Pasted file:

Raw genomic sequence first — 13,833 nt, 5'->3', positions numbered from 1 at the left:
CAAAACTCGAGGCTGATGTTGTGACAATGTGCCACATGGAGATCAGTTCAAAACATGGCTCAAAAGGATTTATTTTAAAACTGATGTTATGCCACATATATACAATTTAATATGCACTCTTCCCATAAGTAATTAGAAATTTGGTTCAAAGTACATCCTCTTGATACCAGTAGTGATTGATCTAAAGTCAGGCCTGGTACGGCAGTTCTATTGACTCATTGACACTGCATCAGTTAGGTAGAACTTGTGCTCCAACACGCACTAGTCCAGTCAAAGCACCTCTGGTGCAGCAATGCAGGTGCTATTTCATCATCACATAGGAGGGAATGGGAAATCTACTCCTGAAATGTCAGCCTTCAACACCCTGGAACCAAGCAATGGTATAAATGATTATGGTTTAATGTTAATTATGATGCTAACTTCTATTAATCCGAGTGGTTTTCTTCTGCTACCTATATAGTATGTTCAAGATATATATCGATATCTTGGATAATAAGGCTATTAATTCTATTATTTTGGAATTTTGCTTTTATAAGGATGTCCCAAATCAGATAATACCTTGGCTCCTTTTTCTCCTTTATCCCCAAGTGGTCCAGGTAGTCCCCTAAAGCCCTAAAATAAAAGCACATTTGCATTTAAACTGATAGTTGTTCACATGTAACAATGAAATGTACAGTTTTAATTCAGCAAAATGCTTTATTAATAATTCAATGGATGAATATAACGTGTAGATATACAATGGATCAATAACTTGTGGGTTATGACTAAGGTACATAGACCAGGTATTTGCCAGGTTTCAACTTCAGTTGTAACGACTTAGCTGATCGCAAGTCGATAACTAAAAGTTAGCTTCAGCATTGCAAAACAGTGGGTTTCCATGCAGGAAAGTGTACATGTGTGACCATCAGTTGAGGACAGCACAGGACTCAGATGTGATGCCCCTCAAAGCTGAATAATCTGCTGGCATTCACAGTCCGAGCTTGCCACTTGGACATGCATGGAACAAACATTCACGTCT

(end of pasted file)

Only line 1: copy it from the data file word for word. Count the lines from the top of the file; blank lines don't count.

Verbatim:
Raw genomic sequence first — 13,833 nt, 5'->3', positions numbered from 1 at the left: